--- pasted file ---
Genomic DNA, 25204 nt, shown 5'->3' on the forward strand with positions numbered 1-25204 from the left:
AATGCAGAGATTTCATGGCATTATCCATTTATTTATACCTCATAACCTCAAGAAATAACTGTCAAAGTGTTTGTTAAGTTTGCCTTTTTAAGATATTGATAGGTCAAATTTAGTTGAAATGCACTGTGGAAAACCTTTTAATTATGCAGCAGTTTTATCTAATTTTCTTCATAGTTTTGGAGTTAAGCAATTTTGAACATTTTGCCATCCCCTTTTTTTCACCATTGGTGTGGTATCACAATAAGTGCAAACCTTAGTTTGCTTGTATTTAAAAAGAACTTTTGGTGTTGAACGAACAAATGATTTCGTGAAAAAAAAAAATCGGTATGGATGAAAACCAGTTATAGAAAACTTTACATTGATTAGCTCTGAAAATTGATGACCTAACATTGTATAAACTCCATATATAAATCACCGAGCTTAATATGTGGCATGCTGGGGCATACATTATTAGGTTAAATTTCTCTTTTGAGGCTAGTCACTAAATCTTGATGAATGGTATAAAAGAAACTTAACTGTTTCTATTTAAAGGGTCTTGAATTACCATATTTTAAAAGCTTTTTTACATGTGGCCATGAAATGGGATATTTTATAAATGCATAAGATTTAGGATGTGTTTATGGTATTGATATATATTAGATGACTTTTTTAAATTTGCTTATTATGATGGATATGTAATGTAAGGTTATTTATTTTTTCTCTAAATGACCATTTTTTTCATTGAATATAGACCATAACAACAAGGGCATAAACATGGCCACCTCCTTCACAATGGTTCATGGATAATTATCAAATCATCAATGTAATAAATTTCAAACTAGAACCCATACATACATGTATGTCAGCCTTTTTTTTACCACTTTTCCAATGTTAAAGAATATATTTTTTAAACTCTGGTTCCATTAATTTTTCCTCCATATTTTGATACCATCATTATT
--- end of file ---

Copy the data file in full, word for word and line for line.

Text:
Genomic DNA, 25204 nt, shown 5'->3' on the forward strand with positions numbered 1-25204 from the left:
AATGCAGAGATTTCATGGCATTATCCATTTATTTATACCTCATAACCTCAAGAAATAACTGTCAAAGTGTTTGTTAAGTTTGCCTTTTTAAGATATTGATAGGTCAAATTTAGTTGAAATGCACTGTGGAAAACCTTTTAATTATGCAGCAGTTTTATCTAATTTTCTTCATAGTTTTGGAGTTAAGCAATTTTGAACATTTTGCCATCCCCTTTTTTTCACCATTGGTGTGGTATCACAATAAGTGCAAACCTTAGTTTGCTTGTATTTAAAAAGAACTTTTGGTGTTGAACGAACAAATGATTTCGTGAAAAAAAAAAATCGGTATGGATGAAAACCAGTTATAGAAAACTTTACATTGATTAGCTCTGAAAATTGATGACCTAACATTGTATAAACTCCATATATAAATCACCGAGCTTAATATGTGGCATGCTGGGGCATACATTATTAGGTTAAATTTCTCTTTTGAGGCTAGTCACTAAATCTTGATGAATGGTATAAAAGAAACTTAACTGTTTCTATTTAAAGGGTCTTGAATTACCATATTTTAAAAGCTTTTTTACATGTGGCCATGAAATGGGATATTTTATAAATGCATAAGATTTAGGATGTGTTTATGGTATTGATATATATTAGATGACTTTTTTAAATTTGCTTATTATGATGGATATGTAATGTAAGGTTATTTATTTTTTCTCTAAATGACCATTTTTTTCATTGAATATAGACCATAACAACAAGGGCATAAACATGGCCACCTCCTTCACAATGGTTCATGGATAATTATCAAATCATCAATGTAATAAATTTCAAACTAGAACCCATACATACATGTATGTCAGCCTTTTTTTTACCACTTTTCCAATGTTAAAGAATATATTTTTTAAACTCTGGTTCCATTAATTTTTCCTCCATATTTTGATACCATCATTATT